E. Jean Carroll leaves a Manhattan court after a jury found former president Donald Trump liable for sexually abusing her in a Manhattan department store in the mid-1990s. (Spencer Platt via Getty Images)

A New York Jury Says Trump Is a Sexual Abuser. Now What?

E. Jean Carroll triumphed in her sexual assault case against the ex-president. But what does it mean for him—and his election prospects? Alan Dershowitz, Lara Bazelon, and others weigh in…

Nearly thirty years ago, E. Jean Carroll, then 52, met Donald Trump, then 49, at Bergdorf Goodman in New York City. As she remembers it, she ran into Trump on her way out of the store, and he asked Carroll for help buying a gift for a woman. Carroll suggested a bag or a hat. They ended up in a dressing room together with the door closed when Trump forcefully kissed Carroll, pulled down her tights, and sexually assaulted her. She says that the incident lasted less than three minutes.

In her book, What Do We Need Men For?, she explains why, for 30 years, she told no one other than her two closest friends. Then on June 21, 2019, Carroll wrote an article for New York magazine’s The Cut titled “Hideous Men,” further elaborating on her reasons for waiting all that time: “​Receiving death threats, being driven from my home, being dismissed, being dragged through the mud, and joining the 15 women who’ve come forward with credible stories about how the man grabbed, badgered, belittled, mauled, molested, and assaulted them, only to see the man turn it around, deny, threaten, and attack them, never sounded like much fun. Also, I am a coward.” 

That same day, Trump dismissed Carroll. “I’ve never met this person in my life. She is trying to sell a new book—that should indicate her motivation.” Carroll was unbowed. And persistent. On Tuesday, after two and a half hours of deliberation, the jury rendered a unanimous verdict: they found Trump liable for defaming and sexually abusing Carroll and ordered him to pay her $5 million.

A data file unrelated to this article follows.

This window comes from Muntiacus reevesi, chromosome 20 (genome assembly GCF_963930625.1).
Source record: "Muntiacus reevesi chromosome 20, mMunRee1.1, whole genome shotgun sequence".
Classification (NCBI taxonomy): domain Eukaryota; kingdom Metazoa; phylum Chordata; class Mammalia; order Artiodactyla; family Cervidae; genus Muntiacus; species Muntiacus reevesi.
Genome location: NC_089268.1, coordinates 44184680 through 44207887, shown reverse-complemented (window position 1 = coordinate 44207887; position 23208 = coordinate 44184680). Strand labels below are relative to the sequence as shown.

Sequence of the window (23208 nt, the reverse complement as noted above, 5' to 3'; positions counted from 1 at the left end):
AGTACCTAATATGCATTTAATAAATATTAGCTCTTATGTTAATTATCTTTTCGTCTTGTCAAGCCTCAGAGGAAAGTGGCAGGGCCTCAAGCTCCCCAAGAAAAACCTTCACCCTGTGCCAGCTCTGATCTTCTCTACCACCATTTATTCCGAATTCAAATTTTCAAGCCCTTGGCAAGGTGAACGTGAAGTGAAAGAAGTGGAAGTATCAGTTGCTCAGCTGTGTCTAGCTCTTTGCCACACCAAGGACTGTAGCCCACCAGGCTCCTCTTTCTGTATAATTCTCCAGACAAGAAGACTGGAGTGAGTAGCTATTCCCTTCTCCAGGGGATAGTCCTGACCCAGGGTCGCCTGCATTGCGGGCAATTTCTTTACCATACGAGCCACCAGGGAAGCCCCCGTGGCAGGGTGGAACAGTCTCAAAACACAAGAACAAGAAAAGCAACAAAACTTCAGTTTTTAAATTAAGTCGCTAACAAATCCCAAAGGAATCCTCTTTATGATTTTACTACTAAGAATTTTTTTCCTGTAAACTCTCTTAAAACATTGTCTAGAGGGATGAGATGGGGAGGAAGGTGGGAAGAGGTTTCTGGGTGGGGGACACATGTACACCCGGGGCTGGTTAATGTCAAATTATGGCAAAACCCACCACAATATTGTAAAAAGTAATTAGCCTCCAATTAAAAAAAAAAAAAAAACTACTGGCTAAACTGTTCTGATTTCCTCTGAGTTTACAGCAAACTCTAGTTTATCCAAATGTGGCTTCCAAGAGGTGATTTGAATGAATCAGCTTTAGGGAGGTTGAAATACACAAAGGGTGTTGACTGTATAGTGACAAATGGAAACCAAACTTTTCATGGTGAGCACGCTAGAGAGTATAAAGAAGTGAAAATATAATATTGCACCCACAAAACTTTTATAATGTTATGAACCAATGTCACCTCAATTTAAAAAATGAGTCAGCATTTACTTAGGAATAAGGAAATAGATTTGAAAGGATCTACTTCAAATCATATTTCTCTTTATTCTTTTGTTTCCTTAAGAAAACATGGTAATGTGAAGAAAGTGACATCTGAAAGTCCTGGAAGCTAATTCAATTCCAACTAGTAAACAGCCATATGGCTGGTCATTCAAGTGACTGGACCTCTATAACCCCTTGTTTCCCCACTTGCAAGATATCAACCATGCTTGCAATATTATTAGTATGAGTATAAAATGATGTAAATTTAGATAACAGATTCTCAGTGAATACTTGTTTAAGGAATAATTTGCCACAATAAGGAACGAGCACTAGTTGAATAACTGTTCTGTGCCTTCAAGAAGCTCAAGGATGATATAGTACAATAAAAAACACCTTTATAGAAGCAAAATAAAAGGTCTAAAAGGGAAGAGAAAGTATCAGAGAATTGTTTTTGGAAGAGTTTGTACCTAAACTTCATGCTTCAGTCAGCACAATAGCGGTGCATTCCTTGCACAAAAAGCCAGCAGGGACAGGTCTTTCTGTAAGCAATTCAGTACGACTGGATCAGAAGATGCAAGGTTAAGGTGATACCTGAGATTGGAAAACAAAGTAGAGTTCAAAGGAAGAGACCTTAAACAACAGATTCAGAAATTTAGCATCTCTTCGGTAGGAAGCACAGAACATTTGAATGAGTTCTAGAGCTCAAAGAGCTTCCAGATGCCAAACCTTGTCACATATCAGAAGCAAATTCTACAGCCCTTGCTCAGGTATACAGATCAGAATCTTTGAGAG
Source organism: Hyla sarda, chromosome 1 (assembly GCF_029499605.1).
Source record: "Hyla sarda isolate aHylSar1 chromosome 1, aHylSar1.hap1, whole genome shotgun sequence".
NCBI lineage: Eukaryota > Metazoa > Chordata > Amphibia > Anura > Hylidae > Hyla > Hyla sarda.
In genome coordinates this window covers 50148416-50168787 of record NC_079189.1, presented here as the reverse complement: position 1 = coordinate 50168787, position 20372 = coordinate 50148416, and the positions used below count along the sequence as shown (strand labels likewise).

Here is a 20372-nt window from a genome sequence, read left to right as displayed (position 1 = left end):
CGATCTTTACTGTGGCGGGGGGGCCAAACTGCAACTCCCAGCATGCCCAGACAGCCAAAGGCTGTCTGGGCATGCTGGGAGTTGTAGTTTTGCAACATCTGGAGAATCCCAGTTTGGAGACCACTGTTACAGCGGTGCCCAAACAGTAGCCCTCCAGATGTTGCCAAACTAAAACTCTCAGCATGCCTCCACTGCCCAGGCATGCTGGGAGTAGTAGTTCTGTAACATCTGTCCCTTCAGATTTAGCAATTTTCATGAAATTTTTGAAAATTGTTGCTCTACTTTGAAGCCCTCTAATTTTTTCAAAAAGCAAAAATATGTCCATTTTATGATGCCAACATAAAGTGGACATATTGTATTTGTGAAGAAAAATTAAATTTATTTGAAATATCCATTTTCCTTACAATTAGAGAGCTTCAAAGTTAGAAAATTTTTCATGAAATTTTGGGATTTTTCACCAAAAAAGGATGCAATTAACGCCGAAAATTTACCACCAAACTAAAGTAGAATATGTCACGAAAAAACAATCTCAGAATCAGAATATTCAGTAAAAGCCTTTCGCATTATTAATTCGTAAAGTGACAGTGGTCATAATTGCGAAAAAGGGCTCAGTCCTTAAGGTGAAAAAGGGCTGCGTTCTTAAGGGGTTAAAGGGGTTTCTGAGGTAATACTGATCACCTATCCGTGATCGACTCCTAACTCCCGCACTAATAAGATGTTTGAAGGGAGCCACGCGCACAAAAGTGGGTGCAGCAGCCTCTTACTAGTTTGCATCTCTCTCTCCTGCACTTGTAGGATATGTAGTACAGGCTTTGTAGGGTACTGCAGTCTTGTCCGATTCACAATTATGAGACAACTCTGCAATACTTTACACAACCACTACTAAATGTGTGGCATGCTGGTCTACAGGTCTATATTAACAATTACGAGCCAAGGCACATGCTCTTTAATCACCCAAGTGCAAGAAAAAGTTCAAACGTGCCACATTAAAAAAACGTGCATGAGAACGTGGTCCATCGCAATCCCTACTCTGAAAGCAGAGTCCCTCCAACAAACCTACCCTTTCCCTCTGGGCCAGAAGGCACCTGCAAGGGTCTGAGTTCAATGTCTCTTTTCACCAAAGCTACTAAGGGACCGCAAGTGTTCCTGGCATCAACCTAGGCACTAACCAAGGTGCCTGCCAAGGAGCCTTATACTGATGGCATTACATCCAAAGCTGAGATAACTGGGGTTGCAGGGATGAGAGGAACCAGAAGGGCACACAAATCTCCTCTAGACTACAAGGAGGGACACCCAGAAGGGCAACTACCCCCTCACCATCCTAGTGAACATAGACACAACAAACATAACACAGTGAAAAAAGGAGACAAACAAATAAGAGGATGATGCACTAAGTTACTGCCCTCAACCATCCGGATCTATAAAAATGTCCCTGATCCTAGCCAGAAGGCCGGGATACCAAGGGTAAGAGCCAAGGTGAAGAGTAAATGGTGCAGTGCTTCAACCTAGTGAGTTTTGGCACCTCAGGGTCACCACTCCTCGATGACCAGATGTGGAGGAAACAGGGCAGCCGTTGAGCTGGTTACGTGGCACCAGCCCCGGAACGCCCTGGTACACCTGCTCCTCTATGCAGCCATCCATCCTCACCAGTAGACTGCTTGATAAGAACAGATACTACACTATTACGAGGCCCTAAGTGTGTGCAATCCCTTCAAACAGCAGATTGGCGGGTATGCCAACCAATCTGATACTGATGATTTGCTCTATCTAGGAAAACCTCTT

I texted Carroll’s lawyer, Robbie Kaplan, to ask her what she made of the verdict. Here’s what she said: “No one is above the law, not even a former President of the United States. From surviving Donald Trump’s brutal attack in a Bergdorf Goodman dressing room to bravely sharing her story in 2019, Ms. Carroll has never wavered in her strength, courage, and determination to seek justice for both the assault and the damage to her reputation from Trump’s lies. This is a victory not only for E. Jean but for all victims and survivors.”

Meanwhile, Trump was defiant in the face of a CNN Republican Town Hall last night, telling viewers the case was fabricated, a political hit job. He repeated that he did not know Carroll, saying “This woman, I don’t know her. I never met her. I have no idea who she is.” 

We asked some of our favorite experts and commentators to weigh in on what the verdict means, and why it matters—not just for the presidential race next year, but for any woman faced with the daunting prospect of bringing a powerful man to account.

Here’s what they said. — BW


By Jonah Goldberg